Why You Gotta Be Tying My House?

What has three letters and puts bev-al social media marketing managers on edge? The TTB. Oh and the ABC. Also, headlines like this: "Tweets cause trouble for Sacramento-area wineries, breweries" This article came out on 11/8 and has put people in a tizzy. 

The tied-house law is antiquated, I think we can all agree on that. This bev-al advertising law basically says that alcohol suppliers cannot mention the names of licensees (restaurants, retailers, etc - anyone that serves alcohol) because it gives that location "preferential treatment" or "something of value," like the bev-al supplier is promoting one particular business. This applies even when there is a tasting and you want to provide an address. This applies even when there is a wine dinner and you want to promote it (there's a caveat here about educational dinners in California that I won't get into.) In some states you can promote the tasting address but not name the retailer. In some states you can promote the whole shebang. Every state is a little bit different which adds a whole additional layer of legal sludge to navigate.

Example: You've worked really hard, feet on the street, and you landed your wine on the list at the coolest new restaurant in the city, Coolest Restaurant Ever. You want to tell the world! You can't. Buzzkill, I know. By telling the world through a Facebook post, a tweet, a pin or an Instagram post that you are now on the list at Coolest Restaurant Ever, you are giving Coolest Restaurant Ever preferential treatment and promoting their business. According to the tied-house law, you cannot do this.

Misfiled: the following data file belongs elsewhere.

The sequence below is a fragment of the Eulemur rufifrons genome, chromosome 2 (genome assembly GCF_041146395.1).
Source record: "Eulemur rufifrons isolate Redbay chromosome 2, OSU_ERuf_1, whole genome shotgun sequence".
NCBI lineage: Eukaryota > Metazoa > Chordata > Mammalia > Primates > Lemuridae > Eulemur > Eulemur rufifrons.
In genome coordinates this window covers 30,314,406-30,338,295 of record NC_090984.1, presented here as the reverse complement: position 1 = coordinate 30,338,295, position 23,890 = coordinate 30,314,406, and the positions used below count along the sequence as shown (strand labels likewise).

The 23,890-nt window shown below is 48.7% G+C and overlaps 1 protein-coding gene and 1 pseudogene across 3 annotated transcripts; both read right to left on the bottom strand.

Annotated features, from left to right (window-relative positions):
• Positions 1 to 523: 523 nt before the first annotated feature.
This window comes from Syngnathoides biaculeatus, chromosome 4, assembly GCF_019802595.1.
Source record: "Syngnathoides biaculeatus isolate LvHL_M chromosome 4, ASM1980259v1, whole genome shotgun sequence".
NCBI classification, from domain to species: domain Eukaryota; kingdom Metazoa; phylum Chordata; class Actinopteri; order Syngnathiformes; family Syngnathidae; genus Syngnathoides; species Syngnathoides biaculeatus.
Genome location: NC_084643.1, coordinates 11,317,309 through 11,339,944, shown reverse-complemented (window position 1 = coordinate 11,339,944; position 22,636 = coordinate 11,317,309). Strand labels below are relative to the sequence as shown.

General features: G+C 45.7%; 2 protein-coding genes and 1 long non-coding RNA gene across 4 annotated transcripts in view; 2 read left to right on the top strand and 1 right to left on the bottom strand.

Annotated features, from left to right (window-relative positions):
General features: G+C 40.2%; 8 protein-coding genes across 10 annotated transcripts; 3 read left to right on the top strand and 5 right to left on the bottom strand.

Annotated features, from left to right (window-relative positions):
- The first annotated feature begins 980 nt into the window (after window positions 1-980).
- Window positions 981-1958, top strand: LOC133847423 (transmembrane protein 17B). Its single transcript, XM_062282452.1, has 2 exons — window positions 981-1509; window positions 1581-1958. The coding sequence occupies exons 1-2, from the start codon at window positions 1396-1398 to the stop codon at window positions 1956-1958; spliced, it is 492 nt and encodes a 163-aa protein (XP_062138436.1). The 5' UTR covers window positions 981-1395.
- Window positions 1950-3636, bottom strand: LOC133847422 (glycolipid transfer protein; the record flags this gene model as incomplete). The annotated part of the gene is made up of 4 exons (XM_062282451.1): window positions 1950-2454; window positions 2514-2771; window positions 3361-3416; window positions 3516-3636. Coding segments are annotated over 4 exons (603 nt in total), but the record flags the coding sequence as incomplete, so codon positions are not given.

Social media is considered advertising. This is something that bev-al suppliers tend to forget. While I don't agree with this sentiment at all - social media is nothing like a print advertisement or a billboard - the laws are the way that they are for now and until the states get more funding or there are some loud voices {wink wink nudge nudge}, things won't change in the near future. Because social media is currently considered advertising, we must abide by these (mostly) outdated laws. So, we cannot mention retailers in our social media posts. That's how it stands. Is it worth losing your liquor license for a tweet about where to buy your wine/beer/spirits? Risk assessment at its finest. 

I would like to note that most infractions come from tattletales. The government agencies don't have time to scour the internet for violations but your competition does. Because social is public, anyone and everyone can report you to the state ABC and fines, they will be a'comin. I'm sure it may take a lot to get a license pulled but because there's no rule book on the true role of social media for bev-al, it seems a little risky. Arm yourself with knowledge, learn the laws, creatively work within them, and proceed with caution.

Just to play devil's advocate here on your content planning: if tied-house laws didn't exist, I would hope that promoting where your wine is placed is a small piece of the editorial calendar. Anything related to tied-house laws is the 20% of the 80/20 rule (80% about THEM, your consumers, and 20% about you.)

Disclaimer: I am not a lawyer. I'm pretty sure I couldn't hack it. I've just been working on social media in the wine industry for a long time and know the ropes pretty well.

Resources: Strike & Techel, a law firm in San Francisco, specializes in alcohol marketing and is a fantastic resource to get your bearings. Oh and their blog name is Imbiblog, which is awesome. Another great resource for wineries is the Wine Institute's Code of Ad Standards. For spirits, visit the DISCUS Code of Responsible Practices. For breweries, visit the Beer Institute's Advertising and Marketing Code. The TTB's circular "Use of Social Media in the Advertising of Alcohol Beverages," dated 5/13/13.